Titian and Tennyson

September 8, 2008

I like to show my students Titian’s, Flaying of Marsyas.

Titian's Flaying of Marsyas. Source: Wikimedia

Here is the story of Marsyas, a satyr who challenged Apollo, the god of music, to a musical contest. It was agreed that the winner could do what he wished with the loser. Marsyas, we see in the painting, has lost, and Apollo has chosen to see him flayed alive.

But with what transcendent genius Titian turns this pain into poetry. Titian understood what that meant; to challenge the god, and of course to lose, to have your skin taken off, to be exposed, with all of you to look at. On the left, there is Apollo, the golden-headed god, so meticulously and lovingly taking the skin off Marsyas’ heart. Above him, a butcher, the common man, is working his knife, too: the artist, is exposed to everyone. There is another satyr, trying to help, but pitifully, vainly so. The lonely artist cannot be helped; art is a solitary business.

Around Marsyas are three other figures representing, as I am told, three stages of the artist. There is a child, the potential artist, horrified at what being an artist can mean. There is the young artist playing a viola, looking away, as if unable to face up to the possibility of not being a great artist. And there is the old man, wearing the crown of success. It is Titian himself, in a self-portrait, who seems to be thinking “Have I done it? Have I gone far enough to be stripped bare before the world?”

The answer is in Marsyas’s remarkable face. It is not at all what we expect. Marsyas’s eyes are brilliant. He is ecstatic. He knows he has gone the whole way. And Titian, because he could paint such a picture must know, too, that he has gone so far.

I am no student of art, but I do not think I am putting the brush in Titian’s hand if I suggest that he was not speaking merely of artists, but of human beings, of which he may have considered artists to be the best examples, and not merely of music, but of all the human pursuits. It is the heroic heart Titian wants us to see. Tennyson, later, wanted to show us the same in his poem Ulysses:

…My mariners,
Souls that have toil’d, and wrought, and thought with me—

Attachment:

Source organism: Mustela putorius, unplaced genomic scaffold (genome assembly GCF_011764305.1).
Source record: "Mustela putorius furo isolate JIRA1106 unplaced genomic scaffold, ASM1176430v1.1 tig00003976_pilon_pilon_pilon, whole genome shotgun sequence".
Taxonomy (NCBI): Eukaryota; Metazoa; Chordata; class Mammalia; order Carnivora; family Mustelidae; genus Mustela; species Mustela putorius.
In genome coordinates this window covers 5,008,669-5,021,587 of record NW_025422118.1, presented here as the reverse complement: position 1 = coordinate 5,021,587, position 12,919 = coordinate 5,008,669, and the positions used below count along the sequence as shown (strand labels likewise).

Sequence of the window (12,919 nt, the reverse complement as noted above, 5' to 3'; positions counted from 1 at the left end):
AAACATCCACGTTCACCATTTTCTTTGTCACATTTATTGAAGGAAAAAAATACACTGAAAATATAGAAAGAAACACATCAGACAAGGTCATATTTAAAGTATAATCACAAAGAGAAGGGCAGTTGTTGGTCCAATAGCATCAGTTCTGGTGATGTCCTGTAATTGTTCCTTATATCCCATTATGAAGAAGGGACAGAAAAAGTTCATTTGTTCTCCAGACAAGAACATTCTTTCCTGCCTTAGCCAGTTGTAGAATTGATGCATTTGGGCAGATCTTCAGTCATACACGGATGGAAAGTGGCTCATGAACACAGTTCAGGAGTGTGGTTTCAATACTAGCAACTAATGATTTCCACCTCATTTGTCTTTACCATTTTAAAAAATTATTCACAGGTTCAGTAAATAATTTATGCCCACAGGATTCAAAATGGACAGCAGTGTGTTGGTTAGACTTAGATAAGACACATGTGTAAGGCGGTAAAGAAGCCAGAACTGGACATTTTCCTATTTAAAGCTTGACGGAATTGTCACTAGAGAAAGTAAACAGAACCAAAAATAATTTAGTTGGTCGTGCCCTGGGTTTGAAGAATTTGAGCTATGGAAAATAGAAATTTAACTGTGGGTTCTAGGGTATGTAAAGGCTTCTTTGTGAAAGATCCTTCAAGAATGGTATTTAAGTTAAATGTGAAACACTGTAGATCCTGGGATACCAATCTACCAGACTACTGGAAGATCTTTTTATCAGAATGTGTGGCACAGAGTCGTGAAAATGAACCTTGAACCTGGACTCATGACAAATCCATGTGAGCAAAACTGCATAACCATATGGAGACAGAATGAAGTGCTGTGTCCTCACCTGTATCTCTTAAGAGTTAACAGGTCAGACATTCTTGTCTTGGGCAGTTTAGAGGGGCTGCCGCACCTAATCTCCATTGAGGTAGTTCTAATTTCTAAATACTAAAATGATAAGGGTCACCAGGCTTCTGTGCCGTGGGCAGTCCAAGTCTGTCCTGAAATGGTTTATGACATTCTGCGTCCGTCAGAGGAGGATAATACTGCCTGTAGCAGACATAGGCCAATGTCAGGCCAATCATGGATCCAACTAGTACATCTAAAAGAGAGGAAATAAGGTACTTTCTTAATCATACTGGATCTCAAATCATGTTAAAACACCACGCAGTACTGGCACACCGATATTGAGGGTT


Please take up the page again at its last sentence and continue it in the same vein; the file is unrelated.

That ever with a frolic welcome took
The thunder and the sunshine, and opposed
Free hearts, free foreheads—you and I are old;
Old age hath yet his honour and his toil.
Death closes all; but something ere the end,
Some work of noble note, may yet be done,
Not unbecoming men who strove with Gods.

Titian has something else to show us, however, and that something is in the young lute player. He is healthier fundamentally than so many in the modern world because he at least knows what he is afraid to look at. Excellence can be agony, as we see, and it takes a noble heart to face being human.

But moderns only know heroism because they are so well acquainted with timidity. Titian asked if he has gone far enough: moderns would ask Marsyas if he feels good about himself. The question is silly and irrelevant. Worse, it leads us to an emasculated, sentimental way of thinking. We wouldn’t flay Marsyas today; we’d castrate him and not even Titian could turn that into poetry. Taking into account all the care we must have in encouraging and supporting the children we teach, I would still say that good feelings, any personal feelings if we believe Titian, have nothing to do with being excellent, not directly anyway, and certainly not in the way we commonly think of the words “good” and “feelings” these days.

Actually, modern sorts of people are more likely to ask if the rest of us feel good about ourselves, seeing how Marsyas has been singled out for special recognition by the god. And with that final, fatal turn, they paint us out of the picture altogether. They make us neither the old man, nor the young man, nor even the child. They render us un-human. We cannot even play the forlorn second satyr because we are looking at ourselves when we ought to be looking at Marsyas. We should be looking at Marsyas not because Marsyas is himself great, but because he shows us what greatness itself is. The situation is sad; I can think of no other word. “All previous ages have sweated and been crucified in an attempt to realize what is really the right life, what was really the good man,” G. K. Chesterton wrote. Nowadays we cannot describe good men, not only because we cannot describe the good, but also because we no longer know what it is to be men.

It ought to be obvious at this point that we cannot lay out greatness, such as Marsyas and Titian show us, as a list of criteria to be met by any who are interested, like we would set out the qualifications for an Olympic event. Human excellence is not something to be empirically measured. What would we measure in Titian’s painting? And even in the Olympics, while we marvel at the raw speed of a sprinter, we marvel more at the way the sprinter drives body and soul ever higher, faster, farther. And how absurd it would be to tell Titian that we will call him great only when he has created a painting seven feet high, with these exact pigments, with this sort of composition, with that sort of story. How weird it would be to tell Marsyas that we will call him excellent when he plays such and such a tune at such and such a tempo. Excellence has spontaneity in it; there are too many avenues to it to name them ahead of time. We can’t predict greatness, but we can call out when we see it, as Titian did.

We’ve talked about having Raphael’s School of Athens mounted in the school foyer. I would choose Titian’s last great painting instead. Raphael shows us how and what; Titian shows us why.